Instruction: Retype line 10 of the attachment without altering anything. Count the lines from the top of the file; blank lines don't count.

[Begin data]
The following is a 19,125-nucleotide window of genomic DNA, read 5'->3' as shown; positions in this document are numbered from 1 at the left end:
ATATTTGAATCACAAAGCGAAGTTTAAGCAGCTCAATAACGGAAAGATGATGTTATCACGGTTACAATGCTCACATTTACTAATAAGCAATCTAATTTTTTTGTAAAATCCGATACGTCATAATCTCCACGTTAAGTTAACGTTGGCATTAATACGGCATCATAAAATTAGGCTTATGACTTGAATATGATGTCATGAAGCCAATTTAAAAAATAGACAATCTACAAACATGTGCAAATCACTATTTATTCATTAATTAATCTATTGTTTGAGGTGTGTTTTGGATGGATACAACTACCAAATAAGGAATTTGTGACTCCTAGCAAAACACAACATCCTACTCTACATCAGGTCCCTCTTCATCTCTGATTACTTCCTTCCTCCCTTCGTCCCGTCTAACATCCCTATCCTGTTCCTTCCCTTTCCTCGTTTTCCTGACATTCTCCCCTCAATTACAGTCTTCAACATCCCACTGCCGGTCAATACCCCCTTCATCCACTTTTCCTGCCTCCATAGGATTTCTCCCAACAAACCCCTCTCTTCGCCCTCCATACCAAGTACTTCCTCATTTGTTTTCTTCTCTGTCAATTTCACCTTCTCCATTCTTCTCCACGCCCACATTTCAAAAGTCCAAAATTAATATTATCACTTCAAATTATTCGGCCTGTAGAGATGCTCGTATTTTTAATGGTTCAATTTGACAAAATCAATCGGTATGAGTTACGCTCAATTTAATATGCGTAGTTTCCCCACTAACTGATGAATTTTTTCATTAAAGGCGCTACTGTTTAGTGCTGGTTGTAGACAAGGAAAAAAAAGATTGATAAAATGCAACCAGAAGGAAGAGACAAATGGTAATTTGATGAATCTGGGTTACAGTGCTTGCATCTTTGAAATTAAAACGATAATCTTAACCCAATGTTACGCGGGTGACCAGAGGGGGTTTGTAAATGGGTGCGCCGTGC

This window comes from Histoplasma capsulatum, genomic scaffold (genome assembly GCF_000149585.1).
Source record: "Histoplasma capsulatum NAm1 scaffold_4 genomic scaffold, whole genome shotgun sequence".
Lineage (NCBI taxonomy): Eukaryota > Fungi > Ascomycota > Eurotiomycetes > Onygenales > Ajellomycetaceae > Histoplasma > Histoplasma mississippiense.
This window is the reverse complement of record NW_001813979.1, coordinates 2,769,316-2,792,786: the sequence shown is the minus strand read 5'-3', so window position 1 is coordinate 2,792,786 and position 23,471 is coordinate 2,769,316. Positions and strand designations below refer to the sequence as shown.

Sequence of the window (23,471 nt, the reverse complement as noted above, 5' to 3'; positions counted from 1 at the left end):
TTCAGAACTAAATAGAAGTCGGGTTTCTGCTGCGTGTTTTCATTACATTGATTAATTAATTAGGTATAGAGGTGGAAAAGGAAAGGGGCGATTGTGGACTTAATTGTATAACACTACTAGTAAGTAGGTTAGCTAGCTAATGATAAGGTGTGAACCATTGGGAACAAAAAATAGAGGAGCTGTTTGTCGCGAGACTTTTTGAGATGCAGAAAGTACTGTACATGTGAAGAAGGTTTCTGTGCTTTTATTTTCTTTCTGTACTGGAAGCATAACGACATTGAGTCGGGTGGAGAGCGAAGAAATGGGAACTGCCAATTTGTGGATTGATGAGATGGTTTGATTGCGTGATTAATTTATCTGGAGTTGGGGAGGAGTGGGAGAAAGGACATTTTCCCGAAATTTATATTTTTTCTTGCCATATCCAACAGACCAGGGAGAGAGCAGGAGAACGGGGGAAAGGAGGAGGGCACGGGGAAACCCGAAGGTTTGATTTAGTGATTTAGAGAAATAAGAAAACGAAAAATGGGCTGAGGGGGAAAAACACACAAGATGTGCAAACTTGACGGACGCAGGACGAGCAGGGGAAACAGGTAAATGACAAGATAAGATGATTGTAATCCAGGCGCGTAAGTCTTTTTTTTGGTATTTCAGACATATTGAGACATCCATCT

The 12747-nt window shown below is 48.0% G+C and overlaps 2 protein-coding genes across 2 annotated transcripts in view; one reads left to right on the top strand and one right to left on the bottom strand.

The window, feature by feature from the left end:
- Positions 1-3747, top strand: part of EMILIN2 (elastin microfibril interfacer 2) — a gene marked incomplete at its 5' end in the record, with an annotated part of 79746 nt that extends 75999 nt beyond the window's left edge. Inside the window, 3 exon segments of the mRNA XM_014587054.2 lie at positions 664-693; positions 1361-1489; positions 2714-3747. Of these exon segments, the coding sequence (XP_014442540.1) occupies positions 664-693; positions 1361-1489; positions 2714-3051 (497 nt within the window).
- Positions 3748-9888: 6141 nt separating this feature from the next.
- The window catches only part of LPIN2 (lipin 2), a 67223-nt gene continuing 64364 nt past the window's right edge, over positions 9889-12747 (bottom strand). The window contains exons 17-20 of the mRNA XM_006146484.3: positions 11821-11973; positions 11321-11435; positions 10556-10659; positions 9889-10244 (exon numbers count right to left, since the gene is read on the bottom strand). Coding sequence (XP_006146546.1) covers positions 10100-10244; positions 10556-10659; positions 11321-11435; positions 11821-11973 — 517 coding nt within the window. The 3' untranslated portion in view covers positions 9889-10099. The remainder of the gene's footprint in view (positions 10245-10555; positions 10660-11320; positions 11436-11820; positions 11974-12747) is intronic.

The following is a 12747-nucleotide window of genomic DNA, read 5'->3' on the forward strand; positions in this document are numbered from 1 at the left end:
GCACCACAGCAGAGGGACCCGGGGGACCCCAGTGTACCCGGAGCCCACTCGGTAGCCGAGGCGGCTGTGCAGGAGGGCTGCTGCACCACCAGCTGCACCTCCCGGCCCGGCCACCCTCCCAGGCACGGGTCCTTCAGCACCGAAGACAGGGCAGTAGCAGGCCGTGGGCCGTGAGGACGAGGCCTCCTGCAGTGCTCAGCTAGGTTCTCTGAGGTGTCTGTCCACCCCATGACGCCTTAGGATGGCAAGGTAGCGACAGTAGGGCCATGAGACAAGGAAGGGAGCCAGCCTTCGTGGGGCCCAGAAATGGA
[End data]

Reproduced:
The window, feature by feature from the left end: